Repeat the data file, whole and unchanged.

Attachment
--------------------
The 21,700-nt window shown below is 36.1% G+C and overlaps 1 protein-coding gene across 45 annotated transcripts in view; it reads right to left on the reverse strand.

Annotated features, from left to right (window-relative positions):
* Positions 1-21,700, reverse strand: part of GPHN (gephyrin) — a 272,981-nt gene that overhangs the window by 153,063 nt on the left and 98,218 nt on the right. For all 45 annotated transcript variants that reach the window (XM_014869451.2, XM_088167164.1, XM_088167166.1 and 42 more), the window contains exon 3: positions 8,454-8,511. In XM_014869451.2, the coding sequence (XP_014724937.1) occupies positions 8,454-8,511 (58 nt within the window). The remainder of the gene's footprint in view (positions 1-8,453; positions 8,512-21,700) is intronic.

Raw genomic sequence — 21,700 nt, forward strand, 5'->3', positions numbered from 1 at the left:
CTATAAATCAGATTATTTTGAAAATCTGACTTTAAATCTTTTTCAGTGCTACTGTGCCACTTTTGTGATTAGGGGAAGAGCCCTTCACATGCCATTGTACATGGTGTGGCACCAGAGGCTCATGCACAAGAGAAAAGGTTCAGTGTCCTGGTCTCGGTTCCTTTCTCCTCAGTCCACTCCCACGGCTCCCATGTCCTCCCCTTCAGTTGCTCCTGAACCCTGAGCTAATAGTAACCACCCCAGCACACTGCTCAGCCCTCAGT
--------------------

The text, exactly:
The 21,700-nt window shown below is 36.1% G+C and overlaps 1 protein-coding gene across 45 annotated transcripts in view; it reads right to left on the reverse strand.

Annotated features, from left to right (window-relative positions):
* Positions 1-21,700, reverse strand: part of GPHN (gephyrin) — a 272,981-nt gene that overhangs the window by 153,063 nt on the left and 98,218 nt on the right. For all 45 annotated transcript variants that reach the window (XM_014869451.2, XM_088167164.1, XM_088167166.1 and 42 more), the window contains exon 3: positions 8,454-8,511. In XM_014869451.2, the coding sequence (XP_014724937.1) occupies positions 8,454-8,511 (58 nt within the window). The remainder of the gene's footprint in view (positions 1-8,453; positions 8,512-21,700) is intronic.

Raw genomic sequence — 21,700 nt, forward strand, 5'->3', positions numbered from 1 at the left:
CTATAAATCAGATTATTTTGAAAATCTGACTTTAAATCTTTTTCAGTGCTACTGTGCCACTTTTGTGATTAGGGGAAGAGCCCTTCACATGCCATTGTACATGGTGTGGCACCAGAGGCTCATGCACAAGAGAAAAGGTTCAGTGTCCTGGTCTCGGTTCCTTTCTCCTCAGTCCACTCCCACGGCTCCCATGTCCTCCCCTTCAGTTGCTCCTGAACCCTGAGCTAATAGTAACCACCCCAGCACACTGCTCAGCCCTCAGT